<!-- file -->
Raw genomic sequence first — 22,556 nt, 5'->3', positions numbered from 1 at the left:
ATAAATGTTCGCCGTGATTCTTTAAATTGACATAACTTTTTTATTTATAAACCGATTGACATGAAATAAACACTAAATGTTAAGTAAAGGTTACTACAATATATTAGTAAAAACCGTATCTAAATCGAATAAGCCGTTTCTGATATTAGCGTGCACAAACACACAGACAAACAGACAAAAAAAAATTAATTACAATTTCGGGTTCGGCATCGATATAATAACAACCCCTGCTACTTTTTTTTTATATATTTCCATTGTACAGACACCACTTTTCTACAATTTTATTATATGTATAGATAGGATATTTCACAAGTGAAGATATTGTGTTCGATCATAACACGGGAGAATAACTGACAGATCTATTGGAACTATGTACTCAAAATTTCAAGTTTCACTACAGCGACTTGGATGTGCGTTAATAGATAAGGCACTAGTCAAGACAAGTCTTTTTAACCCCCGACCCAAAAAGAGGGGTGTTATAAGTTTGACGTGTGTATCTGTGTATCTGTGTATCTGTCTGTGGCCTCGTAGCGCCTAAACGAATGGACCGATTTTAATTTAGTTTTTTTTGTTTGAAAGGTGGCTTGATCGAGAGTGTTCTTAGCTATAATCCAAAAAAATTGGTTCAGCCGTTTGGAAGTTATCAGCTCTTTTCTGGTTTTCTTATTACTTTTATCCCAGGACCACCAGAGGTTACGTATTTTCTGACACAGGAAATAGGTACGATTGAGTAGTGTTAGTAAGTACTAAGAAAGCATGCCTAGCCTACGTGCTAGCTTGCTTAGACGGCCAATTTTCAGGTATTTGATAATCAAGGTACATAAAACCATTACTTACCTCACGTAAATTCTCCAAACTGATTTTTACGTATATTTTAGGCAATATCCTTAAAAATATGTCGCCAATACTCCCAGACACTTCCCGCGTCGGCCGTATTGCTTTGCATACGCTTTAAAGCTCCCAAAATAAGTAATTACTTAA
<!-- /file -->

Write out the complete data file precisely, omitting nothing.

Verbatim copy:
Raw genomic sequence first — 22,556 nt, 5'->3', positions numbered from 1 at the left:
ATAAATGTTCGCCGTGATTCTTTAAATTGACATAACTTTTTTATTTATAAACCGATTGACATGAAATAAACACTAAATGTTAAGTAAAGGTTACTACAATATATTAGTAAAAACCGTATCTAAATCGAATAAGCCGTTTCTGATATTAGCGTGCACAAACACACAGACAAACAGACAAAAAAAAATTAATTACAATTTCGGGTTCGGCATCGATATAATAACAACCCCTGCTACTTTTTTTTTATATATTTCCATTGTACAGACACCACTTTTCTACAATTTTATTATATGTATAGATAGGATATTTCACAAGTGAAGATATTGTGTTCGATCATAACACGGGAGAATAACTGACAGATCTATTGGAACTATGTACTCAAAATTTCAAGTTTCACTACAGCGACTTGGATGTGCGTTAATAGATAAGGCACTAGTCAAGACAAGTCTTTTTAACCCCCGACCCAAAAAGAGGGGTGTTATAAGTTTGACGTGTGTATCTGTGTATCTGTGTATCTGTCTGTGGCCTCGTAGCGCCTAAACGAATGGACCGATTTTAATTTAGTTTTTTTTGTTTGAAAGGTGGCTTGATCGAGAGTGTTCTTAGCTATAATCCAAAAAAATTGGTTCAGCCGTTTGGAAGTTATCAGCTCTTTTCTGGTTTTCTTATTACTTTTATCCCAGGACCACCAGAGGTTACGTATTTTCTGACACAGGAAATAGGTACGATTGAGTAGTGTTAGTAAGTACTAAGAAAGCATGCCTAGCCTACGTGCTAGCTTGCTTAGACGGCCAATTTTCAGGTATTTGATAATCAAGGTACATAAAACCATTACTTACCTCACGTAAATTCTCCAAACTGATTTTTACGTATATTTTAGGCAATATCCTTAAAAATATGTCGCCAATACTCCCAGACACTTCCCGCGTCGGCCGTATTGCTTTGCATACGCTTTAAAGCTCCCAAAATAAGTAATTACTTAA